Originally Posted by Maddy the Turbo Beagle
Also, not working in the same office as your boss seems to help
Separate offices are good. Separate floors are better. Separate buildings would be an unexpected bonus, especially if the transition between the two is a difficult & time-consuming process.

Separate time zones are best of all!
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Re: What is a (good) manager?
Old 06-15-2006, 01:01 PM   #6
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Re: What is a (good) manager?

Quote:
Originally Posted by Maddy the Turbo Beagle
I have found that the ones with kids to be a bit better for whatever reason (probably learned how to deal with an irrational person).
That's a good point. At one time there were three bosses in my work unit, one who had no children, one who had a child from a long ago marriage (seemed to be very little contact with the kid) and the third who had two adopted children. They were all there together briefly, but it made for a strange work environment. My partner and I compared notes with coworkers and we all came to the same conclusion, we couldn't quite explain it but we preferred working for people who had traditional nuclear families.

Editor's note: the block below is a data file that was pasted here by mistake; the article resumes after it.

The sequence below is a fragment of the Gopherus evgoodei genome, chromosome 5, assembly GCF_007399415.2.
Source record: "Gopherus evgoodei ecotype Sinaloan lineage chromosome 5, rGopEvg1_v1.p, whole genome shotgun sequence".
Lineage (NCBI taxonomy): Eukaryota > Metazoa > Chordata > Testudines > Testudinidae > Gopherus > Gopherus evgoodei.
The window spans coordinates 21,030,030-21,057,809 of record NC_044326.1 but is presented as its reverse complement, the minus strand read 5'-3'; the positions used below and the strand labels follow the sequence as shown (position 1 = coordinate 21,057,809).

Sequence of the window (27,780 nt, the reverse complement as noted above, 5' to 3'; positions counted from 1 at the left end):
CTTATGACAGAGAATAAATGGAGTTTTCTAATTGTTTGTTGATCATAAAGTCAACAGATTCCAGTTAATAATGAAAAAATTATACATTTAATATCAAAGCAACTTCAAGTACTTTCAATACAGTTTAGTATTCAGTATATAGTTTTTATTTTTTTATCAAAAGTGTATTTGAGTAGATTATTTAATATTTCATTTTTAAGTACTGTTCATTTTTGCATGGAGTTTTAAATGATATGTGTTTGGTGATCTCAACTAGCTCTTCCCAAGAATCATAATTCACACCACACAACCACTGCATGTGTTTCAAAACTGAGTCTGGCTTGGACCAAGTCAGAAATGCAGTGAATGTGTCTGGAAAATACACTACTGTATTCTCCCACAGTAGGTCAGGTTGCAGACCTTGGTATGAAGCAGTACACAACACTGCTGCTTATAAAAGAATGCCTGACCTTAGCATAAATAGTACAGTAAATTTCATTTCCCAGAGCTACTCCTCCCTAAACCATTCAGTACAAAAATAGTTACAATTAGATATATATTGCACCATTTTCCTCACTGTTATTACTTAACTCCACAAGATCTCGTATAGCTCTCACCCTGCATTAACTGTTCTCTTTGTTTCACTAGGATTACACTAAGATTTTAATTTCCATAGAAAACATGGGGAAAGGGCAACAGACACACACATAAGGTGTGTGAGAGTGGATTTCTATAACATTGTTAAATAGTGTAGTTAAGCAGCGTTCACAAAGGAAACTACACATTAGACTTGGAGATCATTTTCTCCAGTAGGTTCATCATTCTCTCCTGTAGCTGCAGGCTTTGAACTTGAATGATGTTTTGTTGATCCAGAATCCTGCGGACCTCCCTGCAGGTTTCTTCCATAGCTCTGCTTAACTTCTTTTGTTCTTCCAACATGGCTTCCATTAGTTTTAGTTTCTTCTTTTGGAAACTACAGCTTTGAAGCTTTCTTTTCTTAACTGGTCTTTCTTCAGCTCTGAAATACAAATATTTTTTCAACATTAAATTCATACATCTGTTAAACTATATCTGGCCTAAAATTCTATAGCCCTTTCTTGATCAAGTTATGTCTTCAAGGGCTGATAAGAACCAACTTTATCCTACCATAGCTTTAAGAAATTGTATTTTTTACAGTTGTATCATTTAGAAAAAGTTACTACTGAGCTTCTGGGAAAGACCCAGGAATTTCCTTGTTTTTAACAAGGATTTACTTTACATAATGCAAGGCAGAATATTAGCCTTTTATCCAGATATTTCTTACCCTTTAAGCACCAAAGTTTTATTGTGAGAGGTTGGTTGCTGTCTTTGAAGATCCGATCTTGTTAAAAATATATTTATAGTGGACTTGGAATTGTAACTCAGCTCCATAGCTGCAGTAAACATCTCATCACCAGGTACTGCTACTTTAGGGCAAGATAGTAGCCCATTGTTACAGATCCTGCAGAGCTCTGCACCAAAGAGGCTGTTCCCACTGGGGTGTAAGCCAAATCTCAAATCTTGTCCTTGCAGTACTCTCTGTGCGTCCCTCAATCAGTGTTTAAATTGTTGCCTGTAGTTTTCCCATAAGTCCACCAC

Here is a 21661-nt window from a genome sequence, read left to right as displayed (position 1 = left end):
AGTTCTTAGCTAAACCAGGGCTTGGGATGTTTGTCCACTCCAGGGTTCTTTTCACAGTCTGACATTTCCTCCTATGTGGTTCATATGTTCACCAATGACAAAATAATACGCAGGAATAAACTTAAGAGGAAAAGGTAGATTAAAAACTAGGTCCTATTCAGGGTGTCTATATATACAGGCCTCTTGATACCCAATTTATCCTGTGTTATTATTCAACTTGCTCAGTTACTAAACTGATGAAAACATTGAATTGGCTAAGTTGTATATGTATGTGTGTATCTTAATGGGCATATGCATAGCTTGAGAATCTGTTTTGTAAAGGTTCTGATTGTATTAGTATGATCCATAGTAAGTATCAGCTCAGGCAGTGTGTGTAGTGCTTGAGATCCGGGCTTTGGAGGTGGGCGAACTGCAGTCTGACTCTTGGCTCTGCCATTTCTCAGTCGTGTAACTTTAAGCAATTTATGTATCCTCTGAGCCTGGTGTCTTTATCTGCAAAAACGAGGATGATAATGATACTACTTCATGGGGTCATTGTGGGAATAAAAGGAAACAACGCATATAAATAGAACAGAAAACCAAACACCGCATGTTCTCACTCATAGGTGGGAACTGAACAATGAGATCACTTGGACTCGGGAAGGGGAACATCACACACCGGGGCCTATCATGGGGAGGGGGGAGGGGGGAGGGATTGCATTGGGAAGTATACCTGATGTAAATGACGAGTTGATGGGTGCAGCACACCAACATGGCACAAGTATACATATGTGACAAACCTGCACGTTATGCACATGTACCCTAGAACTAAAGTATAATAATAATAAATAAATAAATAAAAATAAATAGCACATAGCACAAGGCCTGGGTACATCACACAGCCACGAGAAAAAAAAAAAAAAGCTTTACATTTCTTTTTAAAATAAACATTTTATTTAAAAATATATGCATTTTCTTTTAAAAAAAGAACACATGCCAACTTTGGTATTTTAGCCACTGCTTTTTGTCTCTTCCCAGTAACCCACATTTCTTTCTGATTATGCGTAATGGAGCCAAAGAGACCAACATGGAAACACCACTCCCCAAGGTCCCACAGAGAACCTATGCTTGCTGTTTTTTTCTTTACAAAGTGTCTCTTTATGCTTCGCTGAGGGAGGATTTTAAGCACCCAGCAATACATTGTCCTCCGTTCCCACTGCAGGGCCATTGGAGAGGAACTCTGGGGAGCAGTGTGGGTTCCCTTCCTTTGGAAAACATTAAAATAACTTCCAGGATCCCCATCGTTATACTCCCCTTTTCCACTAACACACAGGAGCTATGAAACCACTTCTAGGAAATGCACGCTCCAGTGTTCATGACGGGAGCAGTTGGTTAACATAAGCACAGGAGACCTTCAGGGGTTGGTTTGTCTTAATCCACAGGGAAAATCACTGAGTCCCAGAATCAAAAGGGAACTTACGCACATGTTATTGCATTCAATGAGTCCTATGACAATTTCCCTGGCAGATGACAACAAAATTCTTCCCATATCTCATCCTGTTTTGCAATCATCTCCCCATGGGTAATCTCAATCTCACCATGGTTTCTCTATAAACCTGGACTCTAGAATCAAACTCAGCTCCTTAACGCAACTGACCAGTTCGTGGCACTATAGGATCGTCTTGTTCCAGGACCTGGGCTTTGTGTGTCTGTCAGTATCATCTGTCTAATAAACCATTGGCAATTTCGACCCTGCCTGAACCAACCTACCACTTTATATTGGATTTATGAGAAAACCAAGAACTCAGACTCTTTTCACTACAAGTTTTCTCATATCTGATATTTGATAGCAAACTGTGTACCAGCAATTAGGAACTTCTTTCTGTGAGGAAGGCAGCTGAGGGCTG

Bear in mind that the unit was full of "individualists" who enjoyed the ability to be self-directed and balked at anyone who wanted to see how the sausage was made. All three bosses had a marked habit of wanting to know all the gritty details of exactly what we were going to do and what we had done. They were the bosses, but a lot of it was trivial and mostly unjustified to the point that it was aggravating. We didn't mind being responsible for our results and productivity, but we were prone to "irrational" reactions to inquiries like "what are you doing today?" or "how did you do that?" We were like teenagers running around wearing grownup clothes.

There are some similarities between skills good parents have and good managers have. In raising my sons, I look on my job as parent being one that I am helping them to live up to their potential while supervising their attempts at independence. They need some guidance, a lot of encouragement, my help in smashing barriers in their way and every now and then a little "motivation" to make them do the unpleasant tasks that seem to be overwhelming challenges. All things I did as a boss. While I love my sons I can't say the same for my employees, but I did genuinely care for them - even the ones who were nightmares to work with.

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Re: What is a (good) manager?
Old 06-15-2006, 05:21 PM   #7